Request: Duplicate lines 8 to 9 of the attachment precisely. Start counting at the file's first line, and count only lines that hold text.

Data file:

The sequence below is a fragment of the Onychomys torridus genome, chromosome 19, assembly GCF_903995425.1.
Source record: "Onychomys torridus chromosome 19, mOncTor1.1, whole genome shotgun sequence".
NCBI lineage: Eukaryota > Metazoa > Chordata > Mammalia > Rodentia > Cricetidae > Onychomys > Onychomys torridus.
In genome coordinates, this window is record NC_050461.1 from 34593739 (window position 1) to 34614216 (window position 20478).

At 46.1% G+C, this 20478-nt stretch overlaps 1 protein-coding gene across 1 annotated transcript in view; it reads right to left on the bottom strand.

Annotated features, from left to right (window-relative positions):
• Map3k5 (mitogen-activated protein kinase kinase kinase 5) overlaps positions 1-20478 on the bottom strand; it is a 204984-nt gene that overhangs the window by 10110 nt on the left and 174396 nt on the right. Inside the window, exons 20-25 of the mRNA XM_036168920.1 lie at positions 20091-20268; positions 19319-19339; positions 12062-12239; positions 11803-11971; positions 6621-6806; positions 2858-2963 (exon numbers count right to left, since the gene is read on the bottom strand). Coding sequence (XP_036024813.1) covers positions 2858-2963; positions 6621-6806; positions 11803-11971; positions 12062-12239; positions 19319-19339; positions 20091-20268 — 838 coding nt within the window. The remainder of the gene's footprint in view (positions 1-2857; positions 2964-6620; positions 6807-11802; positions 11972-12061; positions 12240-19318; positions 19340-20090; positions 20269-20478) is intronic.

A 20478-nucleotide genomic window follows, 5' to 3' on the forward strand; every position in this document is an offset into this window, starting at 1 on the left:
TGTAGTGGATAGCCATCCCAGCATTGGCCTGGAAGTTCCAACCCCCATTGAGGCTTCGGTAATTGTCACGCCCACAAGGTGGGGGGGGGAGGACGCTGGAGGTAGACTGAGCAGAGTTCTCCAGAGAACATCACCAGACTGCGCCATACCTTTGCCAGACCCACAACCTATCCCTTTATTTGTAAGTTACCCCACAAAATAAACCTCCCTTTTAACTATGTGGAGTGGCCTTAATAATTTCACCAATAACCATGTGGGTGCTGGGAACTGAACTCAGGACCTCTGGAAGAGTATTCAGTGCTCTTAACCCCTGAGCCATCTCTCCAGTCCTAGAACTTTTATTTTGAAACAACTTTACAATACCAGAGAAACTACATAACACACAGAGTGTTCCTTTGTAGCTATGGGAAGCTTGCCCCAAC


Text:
A 20478-nucleotide genomic window follows, 5' to 3' on the forward strand; every position in this document is an offset into this window, starting at 1 on the left:
TGTAGTGGATAGCCATCCCAGCATTGGCCTGGAAGTTCCAACCCCCATTGAGGCTTCGGTAATTGTCACGCCCACAAGGTGGGGGGGGGAGGACGCTGGAGGTAGACTGAGCAGAGTTCTCCAGAGAACATCACCAGACTGCGCCATACCTTTGCCAGACCCACAACCTATCCCTTTATTTGTAAGTTACCCCACAAAATAAACCTCCCTTTTAACTATGTGGAGTGGCCTTAATAATTTCACCAATAACCATGTGGGTGCTGGGAACTGAACTCAGGACCTCTGGAAGAGTATTCAGTGCTCTTAACCCCTGAGCCATCTCTCCAGTCCTAGAACTTTTATTTTGAAACAACTTTACAATACCAGAGAAACTACATAACACACAGAGTGTTCCTTTGTAGCTATGGGAAGCTTGCCCCAAC